`I found this an interesting and stimulating book. The book's ideas are a useful counterpoint to some of the daft notions of macho leadership and management being peddled in education and indeed the public sector more widely. Woods' book has the merits that, though radical, it seeks to base its recommendations in the real world and to argue that there are possibilities for change that can bring about real improvements in everyone's experience and outcomes. Matching the rhetoric of democracy with reality – or at least making them closer – might also improve the quality of our political process, and hence increase interest and reduce cynicism about politics, something which surely should be welcomed. Woods' agenda is significant and his book certainly worth reading' - ESCalate
`Philip Woods productively refocuses our attention, not on heroes and visions but on how we understand and practise within educational institutions in ways that are social and relational. He provides a realistic and yet challenging analysis of democratic leadership in ways that speak to practitioners, policy makers and researchers. We deal everyday with issues of social justice, and Philip Woods shows us how we might think differently about it, and so work for a better system of learning and schooling' - Professor Helen Gunter, School of Education, University of Manchester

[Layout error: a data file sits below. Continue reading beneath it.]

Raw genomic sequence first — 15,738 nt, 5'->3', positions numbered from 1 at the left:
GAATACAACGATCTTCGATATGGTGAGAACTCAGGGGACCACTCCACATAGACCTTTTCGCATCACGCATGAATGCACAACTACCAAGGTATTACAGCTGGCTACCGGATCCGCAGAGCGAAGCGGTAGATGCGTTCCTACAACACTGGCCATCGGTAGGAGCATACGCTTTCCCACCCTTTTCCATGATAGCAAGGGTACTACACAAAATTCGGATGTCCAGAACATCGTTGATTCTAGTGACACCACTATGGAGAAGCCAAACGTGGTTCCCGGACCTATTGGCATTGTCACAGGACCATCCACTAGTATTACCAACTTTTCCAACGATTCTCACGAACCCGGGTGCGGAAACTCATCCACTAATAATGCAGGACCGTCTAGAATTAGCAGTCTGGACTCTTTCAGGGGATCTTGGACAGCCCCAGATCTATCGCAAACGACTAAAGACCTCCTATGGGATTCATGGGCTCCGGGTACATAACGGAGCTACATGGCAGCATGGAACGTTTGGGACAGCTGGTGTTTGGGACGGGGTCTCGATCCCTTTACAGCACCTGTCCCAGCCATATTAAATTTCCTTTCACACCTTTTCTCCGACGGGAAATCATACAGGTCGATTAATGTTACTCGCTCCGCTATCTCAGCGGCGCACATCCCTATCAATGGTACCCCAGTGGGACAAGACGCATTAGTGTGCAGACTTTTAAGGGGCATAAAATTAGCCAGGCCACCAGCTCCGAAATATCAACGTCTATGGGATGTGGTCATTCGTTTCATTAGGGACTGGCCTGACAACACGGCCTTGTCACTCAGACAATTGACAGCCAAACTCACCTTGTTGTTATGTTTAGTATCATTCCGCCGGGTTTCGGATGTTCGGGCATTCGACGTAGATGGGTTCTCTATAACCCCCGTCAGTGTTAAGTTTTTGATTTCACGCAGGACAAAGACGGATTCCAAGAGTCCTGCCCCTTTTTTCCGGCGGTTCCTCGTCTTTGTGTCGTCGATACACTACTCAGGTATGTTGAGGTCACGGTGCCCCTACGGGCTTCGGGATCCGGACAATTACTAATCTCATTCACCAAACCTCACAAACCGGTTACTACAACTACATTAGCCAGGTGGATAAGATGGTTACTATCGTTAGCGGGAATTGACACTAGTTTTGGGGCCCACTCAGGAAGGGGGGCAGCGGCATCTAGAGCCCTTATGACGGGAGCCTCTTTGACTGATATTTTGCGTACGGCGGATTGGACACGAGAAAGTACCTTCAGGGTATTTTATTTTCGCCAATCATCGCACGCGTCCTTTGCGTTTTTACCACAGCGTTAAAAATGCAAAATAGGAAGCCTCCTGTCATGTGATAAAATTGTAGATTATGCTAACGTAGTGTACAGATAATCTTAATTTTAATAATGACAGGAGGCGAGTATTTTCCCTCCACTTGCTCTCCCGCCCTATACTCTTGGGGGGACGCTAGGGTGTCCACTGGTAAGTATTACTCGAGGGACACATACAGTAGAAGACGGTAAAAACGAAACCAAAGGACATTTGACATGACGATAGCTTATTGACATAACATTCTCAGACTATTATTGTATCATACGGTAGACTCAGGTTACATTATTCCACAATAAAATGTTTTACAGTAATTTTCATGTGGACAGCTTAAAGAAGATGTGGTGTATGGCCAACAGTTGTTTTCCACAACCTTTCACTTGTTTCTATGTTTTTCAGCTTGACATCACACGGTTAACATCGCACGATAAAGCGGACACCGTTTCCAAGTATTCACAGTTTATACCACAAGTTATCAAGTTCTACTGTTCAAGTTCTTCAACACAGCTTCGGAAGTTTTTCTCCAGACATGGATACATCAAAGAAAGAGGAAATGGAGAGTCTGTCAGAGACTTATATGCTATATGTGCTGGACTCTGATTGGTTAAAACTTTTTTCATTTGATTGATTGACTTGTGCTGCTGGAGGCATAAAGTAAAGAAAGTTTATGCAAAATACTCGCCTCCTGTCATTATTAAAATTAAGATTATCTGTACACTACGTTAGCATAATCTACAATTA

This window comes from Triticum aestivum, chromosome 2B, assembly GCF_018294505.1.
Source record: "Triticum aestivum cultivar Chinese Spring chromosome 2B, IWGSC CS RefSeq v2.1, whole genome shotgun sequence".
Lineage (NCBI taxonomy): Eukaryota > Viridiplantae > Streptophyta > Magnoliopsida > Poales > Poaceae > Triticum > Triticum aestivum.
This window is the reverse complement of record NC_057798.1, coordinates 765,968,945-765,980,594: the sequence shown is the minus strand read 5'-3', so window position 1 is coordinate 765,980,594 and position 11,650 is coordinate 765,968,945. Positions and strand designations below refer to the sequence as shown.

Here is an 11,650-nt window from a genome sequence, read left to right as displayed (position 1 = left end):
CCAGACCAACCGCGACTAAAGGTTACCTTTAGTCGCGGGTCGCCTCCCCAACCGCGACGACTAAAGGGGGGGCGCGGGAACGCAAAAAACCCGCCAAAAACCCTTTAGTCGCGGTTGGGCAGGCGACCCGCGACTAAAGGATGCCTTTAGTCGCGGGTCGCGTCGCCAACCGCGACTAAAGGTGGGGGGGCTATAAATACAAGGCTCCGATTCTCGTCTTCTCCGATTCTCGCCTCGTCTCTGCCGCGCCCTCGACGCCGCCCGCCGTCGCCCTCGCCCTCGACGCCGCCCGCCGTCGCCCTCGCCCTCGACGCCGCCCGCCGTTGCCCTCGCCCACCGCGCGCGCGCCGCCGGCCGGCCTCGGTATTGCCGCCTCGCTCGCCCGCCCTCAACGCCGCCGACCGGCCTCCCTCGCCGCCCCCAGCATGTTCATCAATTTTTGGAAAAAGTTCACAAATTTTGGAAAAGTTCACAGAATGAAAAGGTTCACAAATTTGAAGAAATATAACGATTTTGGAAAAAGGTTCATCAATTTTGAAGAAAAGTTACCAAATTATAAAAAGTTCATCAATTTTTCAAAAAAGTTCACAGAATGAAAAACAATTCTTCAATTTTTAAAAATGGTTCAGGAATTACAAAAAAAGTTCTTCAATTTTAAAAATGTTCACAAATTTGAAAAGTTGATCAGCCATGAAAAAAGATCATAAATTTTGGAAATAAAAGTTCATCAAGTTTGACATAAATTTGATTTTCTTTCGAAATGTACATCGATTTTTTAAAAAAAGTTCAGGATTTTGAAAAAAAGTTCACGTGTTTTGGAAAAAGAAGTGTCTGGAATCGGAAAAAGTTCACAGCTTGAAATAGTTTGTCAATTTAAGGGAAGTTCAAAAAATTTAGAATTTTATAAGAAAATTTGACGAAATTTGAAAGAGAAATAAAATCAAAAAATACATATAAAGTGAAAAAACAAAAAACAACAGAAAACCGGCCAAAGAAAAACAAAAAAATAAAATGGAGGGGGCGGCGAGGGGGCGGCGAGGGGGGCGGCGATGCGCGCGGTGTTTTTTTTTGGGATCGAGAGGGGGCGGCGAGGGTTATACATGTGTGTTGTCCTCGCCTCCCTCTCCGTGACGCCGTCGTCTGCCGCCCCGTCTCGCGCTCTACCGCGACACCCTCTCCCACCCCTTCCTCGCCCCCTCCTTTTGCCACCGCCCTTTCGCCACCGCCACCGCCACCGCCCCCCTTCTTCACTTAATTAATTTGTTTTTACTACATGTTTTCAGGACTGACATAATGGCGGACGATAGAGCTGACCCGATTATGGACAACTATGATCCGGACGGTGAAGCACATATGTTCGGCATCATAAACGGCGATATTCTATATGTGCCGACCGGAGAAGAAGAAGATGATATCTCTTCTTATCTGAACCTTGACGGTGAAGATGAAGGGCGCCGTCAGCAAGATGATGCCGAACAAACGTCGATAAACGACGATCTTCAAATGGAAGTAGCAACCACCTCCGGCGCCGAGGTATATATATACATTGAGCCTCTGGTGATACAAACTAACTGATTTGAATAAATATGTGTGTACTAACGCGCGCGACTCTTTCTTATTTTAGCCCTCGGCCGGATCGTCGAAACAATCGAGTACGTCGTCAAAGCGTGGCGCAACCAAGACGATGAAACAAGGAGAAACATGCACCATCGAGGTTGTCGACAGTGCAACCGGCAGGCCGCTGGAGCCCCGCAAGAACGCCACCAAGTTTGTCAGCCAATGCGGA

'Not another bunny, but a welcome academic fox' - Kevin Avison, Steiner Waldorf Schools' Fellowship
'The theory and practice of democracy and democratic leadership have implications for how we understand what ought to be counted as `improving schools'
In this book the author focuses on the idea of democratic leadership. He examines what is meant by democratic leadership, and what forms it can take, and shows how it is relevant to school education and learning. The author shows how the ideals and theories of democratic leadership can translate into practice, and sets out some of the challenges that democratic leadership poses in the context of contemporary education .
This book challenges many of the assumptions inherent in educational policy and conventional approaches to leadership. It is about understanding and exploring both the idea of democratic leadership and its practical relevance through examples drawn from practice and research.
This book is for practitioners and students on professional development and academic courses. It will be essential reading for all policy-makers, academics and others (such as inspectors) who critically examine leadership and management of educational institutions.
'Every now and then a book is written in the field of leadership that stands out, says something different, is coherent, original and makes us really ponder and think. This is such a book - it will provoke policy-makers, academics, experienced practitioners and advanced students' - Camridge Journal & Education